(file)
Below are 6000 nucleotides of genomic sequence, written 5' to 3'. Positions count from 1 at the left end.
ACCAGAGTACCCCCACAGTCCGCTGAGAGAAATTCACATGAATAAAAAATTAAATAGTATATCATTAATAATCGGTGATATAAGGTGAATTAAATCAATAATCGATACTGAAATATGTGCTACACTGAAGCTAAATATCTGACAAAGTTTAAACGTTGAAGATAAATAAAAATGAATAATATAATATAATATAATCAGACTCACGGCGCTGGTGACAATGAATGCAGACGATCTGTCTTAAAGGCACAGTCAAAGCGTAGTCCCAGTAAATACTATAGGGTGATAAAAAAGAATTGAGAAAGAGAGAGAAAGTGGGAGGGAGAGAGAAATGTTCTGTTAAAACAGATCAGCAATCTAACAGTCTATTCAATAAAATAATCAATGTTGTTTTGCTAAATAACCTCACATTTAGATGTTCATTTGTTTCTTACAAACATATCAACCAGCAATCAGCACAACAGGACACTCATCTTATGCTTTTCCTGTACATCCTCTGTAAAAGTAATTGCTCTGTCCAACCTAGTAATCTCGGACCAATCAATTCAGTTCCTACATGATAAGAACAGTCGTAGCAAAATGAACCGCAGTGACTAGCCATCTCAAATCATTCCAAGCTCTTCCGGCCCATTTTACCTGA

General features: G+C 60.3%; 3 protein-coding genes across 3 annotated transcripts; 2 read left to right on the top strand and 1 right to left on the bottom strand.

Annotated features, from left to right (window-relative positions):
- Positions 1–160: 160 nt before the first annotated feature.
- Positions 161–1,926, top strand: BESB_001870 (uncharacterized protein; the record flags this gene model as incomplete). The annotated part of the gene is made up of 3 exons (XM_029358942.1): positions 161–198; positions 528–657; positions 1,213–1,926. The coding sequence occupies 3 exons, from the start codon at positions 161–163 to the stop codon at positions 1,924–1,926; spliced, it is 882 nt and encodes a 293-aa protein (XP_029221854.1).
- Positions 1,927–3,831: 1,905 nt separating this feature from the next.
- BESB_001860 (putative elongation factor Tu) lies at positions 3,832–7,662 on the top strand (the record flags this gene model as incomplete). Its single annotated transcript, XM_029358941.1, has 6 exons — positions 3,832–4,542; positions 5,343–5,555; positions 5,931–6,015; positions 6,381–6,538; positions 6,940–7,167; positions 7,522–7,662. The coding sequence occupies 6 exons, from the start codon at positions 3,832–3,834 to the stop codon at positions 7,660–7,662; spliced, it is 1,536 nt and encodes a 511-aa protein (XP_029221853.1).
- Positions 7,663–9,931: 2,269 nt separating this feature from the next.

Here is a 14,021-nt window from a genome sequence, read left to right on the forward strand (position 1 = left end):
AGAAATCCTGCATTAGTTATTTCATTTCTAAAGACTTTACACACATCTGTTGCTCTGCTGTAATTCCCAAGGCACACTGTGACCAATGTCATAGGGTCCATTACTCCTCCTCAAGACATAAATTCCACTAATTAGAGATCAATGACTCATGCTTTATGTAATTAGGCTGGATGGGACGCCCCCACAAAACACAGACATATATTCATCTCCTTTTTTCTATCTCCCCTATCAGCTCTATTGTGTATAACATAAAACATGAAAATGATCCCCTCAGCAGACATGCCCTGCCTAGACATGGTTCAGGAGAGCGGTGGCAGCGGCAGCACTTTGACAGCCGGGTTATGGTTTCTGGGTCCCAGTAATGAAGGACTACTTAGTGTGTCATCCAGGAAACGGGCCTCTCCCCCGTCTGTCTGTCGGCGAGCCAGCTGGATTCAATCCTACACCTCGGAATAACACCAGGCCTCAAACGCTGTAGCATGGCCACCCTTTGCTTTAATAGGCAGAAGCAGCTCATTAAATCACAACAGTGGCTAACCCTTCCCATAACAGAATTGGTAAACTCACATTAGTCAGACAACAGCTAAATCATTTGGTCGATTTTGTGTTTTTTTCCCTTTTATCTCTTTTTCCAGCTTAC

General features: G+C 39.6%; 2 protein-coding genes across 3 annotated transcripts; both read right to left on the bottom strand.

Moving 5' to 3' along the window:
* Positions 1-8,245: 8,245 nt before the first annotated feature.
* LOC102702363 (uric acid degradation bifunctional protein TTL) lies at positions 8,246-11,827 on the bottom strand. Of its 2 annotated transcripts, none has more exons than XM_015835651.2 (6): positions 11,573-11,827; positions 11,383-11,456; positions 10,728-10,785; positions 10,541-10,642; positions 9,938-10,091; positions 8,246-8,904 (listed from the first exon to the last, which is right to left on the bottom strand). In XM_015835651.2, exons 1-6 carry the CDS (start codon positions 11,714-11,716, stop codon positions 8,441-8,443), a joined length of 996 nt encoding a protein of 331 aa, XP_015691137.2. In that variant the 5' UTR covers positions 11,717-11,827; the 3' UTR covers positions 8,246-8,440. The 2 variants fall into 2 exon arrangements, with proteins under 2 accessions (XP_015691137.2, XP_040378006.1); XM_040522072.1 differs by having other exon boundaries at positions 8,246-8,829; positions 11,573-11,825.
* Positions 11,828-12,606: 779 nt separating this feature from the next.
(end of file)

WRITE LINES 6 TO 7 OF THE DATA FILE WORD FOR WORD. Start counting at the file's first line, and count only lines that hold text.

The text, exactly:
- Positions 161–1,926, top strand: BESB_001870 (uncharacterized protein; the record flags this gene model as incomplete). The annotated part of the gene is made up of 3 exons (XM_029358942.1): positions 161–198; positions 528–657; positions 1,213–1,926. The coding sequence occupies 3 exons, from the start codon at positions 161–163 to the stop codon at positions 1,924–1,926; spliced, it is 882 nt and encodes a 293-aa protein (XP_029221854.1).
- Positions 1,927–3,831: 1,905 nt separating this feature from the next.